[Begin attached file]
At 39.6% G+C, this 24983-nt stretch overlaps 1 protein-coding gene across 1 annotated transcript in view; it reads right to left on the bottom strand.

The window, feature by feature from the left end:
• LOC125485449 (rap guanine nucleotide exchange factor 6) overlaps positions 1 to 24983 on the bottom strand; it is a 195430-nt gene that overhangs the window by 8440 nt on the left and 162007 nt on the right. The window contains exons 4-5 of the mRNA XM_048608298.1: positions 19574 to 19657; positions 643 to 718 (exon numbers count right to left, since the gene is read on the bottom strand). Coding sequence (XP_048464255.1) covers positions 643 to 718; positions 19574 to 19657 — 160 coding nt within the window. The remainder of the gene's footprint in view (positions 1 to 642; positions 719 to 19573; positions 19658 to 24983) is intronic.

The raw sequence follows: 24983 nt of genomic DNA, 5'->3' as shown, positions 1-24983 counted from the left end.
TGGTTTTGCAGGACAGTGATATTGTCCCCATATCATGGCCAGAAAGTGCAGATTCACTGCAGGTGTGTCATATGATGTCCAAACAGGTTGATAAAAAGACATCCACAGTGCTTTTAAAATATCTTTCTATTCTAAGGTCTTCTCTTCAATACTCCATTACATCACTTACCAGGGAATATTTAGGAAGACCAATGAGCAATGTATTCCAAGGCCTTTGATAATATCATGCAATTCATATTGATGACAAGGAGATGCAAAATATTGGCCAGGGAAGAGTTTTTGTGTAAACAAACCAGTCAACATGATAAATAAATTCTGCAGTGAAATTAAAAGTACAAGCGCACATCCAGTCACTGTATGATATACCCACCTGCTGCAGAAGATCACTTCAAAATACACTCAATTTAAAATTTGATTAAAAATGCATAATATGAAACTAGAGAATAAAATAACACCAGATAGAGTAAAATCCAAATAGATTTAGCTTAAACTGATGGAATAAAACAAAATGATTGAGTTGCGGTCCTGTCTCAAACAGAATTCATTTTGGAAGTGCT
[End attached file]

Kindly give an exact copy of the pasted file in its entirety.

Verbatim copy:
At 39.6% G+C, this 24983-nt stretch overlaps 1 protein-coding gene across 1 annotated transcript in view; it reads right to left on the bottom strand.

The window, feature by feature from the left end:
• LOC125485449 (rap guanine nucleotide exchange factor 6) overlaps positions 1 to 24983 on the bottom strand; it is a 195430-nt gene that overhangs the window by 8440 nt on the left and 162007 nt on the right. The window contains exons 4-5 of the mRNA XM_048608298.1: positions 19574 to 19657; positions 643 to 718 (exon numbers count right to left, since the gene is read on the bottom strand). Coding sequence (XP_048464255.1) covers positions 643 to 718; positions 19574 to 19657 — 160 coding nt within the window. The remainder of the gene's footprint in view (positions 1 to 642; positions 719 to 19573; positions 19658 to 24983) is intronic.

The raw sequence follows: 24983 nt of genomic DNA, 5'->3' as shown, positions 1-24983 counted from the left end.
TGGTTTTGCAGGACAGTGATATTGTCCCCATATCATGGCCAGAAAGTGCAGATTCACTGCAGGTGTGTCATATGATGTCCAAACAGGTTGATAAAAAGACATCCACAGTGCTTTTAAAATATCTTTCTATTCTAAGGTCTTCTCTTCAATACTCCATTACATCACTTACCAGGGAATATTTAGGAAGACCAATGAGCAATGTATTCCAAGGCCTTTGATAATATCATGCAATTCATATTGATGACAAGGAGATGCAAAATATTGGCCAGGGAAGAGTTTTTGTGTAAACAAACCAGTCAACATGATAAATAAATTCTGCAGTGAAATTAAAAGTACAAGCGCACATCCAGTCACTGTATGATATACCCACCTGCTGCAGAAGATCACTTCAAAATACACTCAATTTAAAATTTGATTAAAAATGCATAATATGAAACTAGAGAATAAAATAACACCAGATAGAGTAAAATCCAAATAGATTTAGCTTAAACTGATGGAATAAAACAAAATGATTGAGTTGCGGTCCTGTCTCAAACAGAATTCATTTTGGAAGTGCT